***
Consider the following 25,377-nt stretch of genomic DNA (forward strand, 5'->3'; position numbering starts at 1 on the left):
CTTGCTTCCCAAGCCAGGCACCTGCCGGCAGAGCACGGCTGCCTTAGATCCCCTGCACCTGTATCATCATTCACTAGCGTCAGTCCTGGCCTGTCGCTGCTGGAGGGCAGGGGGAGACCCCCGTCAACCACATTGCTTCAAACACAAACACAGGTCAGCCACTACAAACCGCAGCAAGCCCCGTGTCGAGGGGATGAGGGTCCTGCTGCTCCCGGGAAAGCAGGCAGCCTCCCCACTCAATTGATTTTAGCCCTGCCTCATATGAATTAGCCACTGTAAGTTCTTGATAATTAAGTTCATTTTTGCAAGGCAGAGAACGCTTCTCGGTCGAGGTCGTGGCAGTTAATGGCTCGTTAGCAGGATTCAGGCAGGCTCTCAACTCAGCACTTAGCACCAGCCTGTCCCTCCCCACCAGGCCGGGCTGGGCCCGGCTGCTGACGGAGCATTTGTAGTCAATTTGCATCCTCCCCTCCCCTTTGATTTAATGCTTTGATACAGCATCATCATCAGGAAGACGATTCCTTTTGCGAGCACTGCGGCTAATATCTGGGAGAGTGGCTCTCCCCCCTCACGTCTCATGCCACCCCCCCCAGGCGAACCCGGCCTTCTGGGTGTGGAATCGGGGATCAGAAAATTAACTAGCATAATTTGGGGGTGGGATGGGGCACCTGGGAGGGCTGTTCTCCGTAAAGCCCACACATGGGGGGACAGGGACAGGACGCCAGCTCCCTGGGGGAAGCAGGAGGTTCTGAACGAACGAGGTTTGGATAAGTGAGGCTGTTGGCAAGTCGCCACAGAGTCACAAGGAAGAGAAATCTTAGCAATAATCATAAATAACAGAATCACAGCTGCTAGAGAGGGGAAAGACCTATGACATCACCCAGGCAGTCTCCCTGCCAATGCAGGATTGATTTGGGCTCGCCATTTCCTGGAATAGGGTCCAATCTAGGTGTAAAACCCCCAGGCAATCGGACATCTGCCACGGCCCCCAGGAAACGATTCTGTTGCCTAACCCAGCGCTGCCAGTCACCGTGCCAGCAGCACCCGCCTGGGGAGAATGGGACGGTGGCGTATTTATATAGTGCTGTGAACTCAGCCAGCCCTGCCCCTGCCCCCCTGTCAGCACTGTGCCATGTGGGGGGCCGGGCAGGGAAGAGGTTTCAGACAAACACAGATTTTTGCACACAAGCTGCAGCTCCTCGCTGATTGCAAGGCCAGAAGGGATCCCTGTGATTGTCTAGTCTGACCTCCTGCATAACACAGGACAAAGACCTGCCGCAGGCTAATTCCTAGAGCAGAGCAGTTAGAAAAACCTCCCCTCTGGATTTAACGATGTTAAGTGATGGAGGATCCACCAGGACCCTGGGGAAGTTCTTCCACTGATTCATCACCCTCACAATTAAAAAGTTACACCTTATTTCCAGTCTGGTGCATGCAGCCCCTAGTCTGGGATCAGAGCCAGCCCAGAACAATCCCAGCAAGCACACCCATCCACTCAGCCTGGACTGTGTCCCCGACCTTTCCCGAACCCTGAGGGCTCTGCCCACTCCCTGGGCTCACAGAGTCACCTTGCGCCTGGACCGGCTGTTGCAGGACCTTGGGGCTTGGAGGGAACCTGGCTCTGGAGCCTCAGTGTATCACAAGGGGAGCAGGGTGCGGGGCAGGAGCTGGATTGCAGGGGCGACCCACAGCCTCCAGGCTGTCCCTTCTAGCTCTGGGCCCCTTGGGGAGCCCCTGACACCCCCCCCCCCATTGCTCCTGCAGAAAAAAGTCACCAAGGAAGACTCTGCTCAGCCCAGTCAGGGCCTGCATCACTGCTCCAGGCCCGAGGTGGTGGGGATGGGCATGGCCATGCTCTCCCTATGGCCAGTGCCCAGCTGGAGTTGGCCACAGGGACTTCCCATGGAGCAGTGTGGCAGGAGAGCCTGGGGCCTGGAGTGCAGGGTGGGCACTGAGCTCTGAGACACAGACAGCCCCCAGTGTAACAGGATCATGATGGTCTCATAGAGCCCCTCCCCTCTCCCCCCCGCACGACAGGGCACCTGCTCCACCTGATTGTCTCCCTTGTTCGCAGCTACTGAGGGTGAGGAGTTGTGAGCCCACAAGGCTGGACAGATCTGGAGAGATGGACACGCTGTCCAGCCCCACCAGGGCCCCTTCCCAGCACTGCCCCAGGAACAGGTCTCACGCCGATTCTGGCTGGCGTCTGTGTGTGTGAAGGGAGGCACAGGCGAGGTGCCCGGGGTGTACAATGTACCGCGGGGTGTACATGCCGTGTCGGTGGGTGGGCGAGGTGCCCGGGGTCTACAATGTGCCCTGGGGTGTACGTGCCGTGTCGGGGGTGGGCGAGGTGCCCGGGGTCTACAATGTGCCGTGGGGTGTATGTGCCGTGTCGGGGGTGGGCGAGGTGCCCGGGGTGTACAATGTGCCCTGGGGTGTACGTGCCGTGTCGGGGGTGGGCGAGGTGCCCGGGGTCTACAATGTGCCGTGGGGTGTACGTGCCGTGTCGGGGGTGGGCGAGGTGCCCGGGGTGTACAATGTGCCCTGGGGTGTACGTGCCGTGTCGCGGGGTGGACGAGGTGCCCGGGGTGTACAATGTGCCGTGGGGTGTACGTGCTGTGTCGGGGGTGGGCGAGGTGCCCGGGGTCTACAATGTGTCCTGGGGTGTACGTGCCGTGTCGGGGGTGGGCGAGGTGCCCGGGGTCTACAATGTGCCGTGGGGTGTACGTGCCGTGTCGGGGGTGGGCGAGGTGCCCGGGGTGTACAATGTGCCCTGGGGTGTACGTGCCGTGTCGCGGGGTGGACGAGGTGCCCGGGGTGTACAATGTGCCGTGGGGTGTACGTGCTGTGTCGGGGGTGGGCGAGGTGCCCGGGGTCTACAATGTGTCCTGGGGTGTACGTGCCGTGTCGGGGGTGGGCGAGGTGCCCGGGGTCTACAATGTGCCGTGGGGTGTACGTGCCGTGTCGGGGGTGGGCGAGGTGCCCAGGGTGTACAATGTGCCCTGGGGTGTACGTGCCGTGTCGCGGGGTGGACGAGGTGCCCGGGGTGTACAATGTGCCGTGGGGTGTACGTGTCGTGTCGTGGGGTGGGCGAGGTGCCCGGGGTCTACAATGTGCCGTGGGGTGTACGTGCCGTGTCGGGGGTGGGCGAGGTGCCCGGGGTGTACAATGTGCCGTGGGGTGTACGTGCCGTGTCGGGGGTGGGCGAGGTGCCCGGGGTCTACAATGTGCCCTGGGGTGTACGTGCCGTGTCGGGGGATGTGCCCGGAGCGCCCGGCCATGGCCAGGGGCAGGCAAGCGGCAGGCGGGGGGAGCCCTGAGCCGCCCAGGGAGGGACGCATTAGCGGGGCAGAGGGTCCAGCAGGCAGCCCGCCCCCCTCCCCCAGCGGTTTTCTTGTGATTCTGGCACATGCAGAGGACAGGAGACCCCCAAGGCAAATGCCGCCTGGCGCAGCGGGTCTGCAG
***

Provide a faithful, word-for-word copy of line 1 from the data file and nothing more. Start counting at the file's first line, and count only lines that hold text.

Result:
Consider the following 25,377-nt stretch of genomic DNA (forward strand, 5'->3'; position numbering starts at 1 on the left):